Like me, Joe didn’t grow up liking running at all. But now, he’s considered the guy to know for urban running in NYC – having brought events like the Midnight Half to life, an unofficial race through the streets of NYC and Brooklyn that attracts some of the best in town. He talked to me about how running made him feel like superhero, and how it helps him see things from a different perspective in a city he knows all too well.
If you’re a runner in NYC, I highly recommend tackling the Midnight Half for a real sense of adventure. There’s nothing quite like the thrill of hitting the streets of NYC, while others are stumbling out of bars. The post-party celebration isn’t too bad, either.
When you’re a journalist who loves running, you start to want to find out more about how running has influenced others. I knew my passion for running had seeped into my work life when the first thing I noticed about sitting down to watch J-Lo’s newest movie was that the scene opened with her running. I researched and found out she was a runner at school, and I couldn’t resist asking her about it during our interview the next day.
I’m really interested in how running affects the musicians and actors and artists I interview. Because I know it has had such an immeasurable impact on my life, I want to know more about the impact it has had on others. The logistics of it – how the running happens – and also the stuff that goes beyond, the why.
But it’s not just the movie stars and singers whose stories I am interested in. Running with a regular group of people, some of whom, like me, picked up running later on in life, has led to many interesting tales and anecdotes shared. Usually, the talk is of mileage, pace, and upcoming races. Those things are interesting, but I also like talking about the joy and discomfort and the mental push beyond just the physical challenge it poses.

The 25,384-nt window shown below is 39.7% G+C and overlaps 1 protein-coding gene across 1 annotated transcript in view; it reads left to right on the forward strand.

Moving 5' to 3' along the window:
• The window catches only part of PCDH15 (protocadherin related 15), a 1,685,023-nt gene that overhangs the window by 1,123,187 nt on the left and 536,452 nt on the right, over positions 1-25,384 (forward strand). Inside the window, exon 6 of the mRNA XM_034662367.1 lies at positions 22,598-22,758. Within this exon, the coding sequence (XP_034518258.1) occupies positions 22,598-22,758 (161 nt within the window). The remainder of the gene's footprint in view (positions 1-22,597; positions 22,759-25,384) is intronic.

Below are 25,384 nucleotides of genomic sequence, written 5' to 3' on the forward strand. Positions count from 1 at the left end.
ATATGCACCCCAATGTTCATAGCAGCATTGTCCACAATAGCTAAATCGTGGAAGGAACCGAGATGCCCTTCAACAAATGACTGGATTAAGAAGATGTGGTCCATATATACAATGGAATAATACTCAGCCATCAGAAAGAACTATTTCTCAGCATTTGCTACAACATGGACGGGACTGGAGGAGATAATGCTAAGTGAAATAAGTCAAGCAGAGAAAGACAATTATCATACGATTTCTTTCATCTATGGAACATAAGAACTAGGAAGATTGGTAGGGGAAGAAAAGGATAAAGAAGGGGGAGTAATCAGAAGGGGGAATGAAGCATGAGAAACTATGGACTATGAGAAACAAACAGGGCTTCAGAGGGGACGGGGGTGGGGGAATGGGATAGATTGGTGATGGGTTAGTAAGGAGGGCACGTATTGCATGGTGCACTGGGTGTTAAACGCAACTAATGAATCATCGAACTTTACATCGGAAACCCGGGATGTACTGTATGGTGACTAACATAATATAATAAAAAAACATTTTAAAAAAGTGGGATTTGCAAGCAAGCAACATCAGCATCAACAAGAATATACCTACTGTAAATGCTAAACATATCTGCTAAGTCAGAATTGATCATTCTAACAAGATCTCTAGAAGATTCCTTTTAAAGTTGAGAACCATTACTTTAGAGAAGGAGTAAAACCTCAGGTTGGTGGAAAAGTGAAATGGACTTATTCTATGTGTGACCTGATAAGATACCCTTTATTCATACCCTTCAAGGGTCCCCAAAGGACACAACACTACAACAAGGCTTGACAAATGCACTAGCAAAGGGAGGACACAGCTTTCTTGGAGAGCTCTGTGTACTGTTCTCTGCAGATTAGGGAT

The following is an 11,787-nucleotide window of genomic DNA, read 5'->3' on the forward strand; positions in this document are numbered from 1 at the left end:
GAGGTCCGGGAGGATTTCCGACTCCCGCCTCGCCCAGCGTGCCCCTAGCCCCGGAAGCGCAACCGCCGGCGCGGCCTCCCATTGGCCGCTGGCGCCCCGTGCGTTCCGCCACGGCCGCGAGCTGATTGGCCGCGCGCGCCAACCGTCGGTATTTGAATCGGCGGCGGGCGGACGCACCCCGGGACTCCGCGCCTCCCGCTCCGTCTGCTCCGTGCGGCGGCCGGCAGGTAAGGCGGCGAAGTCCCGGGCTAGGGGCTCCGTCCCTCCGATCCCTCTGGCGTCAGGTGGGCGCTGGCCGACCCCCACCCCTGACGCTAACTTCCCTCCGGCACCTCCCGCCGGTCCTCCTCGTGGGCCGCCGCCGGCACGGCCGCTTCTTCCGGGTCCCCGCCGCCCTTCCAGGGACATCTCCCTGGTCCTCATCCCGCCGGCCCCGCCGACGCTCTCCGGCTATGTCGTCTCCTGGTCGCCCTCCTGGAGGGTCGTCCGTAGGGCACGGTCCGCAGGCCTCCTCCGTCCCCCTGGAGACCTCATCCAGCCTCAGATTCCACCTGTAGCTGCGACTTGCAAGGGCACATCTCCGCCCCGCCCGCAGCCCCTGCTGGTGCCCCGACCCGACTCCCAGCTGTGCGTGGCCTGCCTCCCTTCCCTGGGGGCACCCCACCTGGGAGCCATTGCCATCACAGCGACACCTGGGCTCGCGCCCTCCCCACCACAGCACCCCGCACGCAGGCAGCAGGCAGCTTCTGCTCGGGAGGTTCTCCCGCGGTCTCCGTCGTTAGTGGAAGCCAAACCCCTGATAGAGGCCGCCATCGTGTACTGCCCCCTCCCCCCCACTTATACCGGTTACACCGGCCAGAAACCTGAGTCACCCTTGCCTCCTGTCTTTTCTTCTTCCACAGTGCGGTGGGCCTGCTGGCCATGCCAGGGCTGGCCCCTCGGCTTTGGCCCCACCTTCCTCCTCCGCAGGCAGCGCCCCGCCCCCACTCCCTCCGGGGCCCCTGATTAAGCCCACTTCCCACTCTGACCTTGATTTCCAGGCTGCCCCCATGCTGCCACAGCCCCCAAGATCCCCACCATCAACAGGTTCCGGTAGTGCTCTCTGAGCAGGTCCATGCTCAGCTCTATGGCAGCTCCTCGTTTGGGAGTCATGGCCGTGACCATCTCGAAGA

So, I’m running and recording interviews with people I admire who work in a creative field – I want to know what running means to them, how it helps their careers, and, you know, life in general.
The streets of NYC can be busy and noisy but they can throw up some pretty fantastic running adventures too.
For the first interview, I ran with artist and illustrator Daniel Medina, who studied Illustration at Parsons School of Design, and paces at Nike Run Club in New York. He often likes to run the Queensboro Bridge, and in our interview he tells me more about why “running always made sense” in his life, and why time and speed aren’t everything, even for a former high school cross-country enthusiast.
You can see Daniel’s work here and sign up to run with him at NRC here.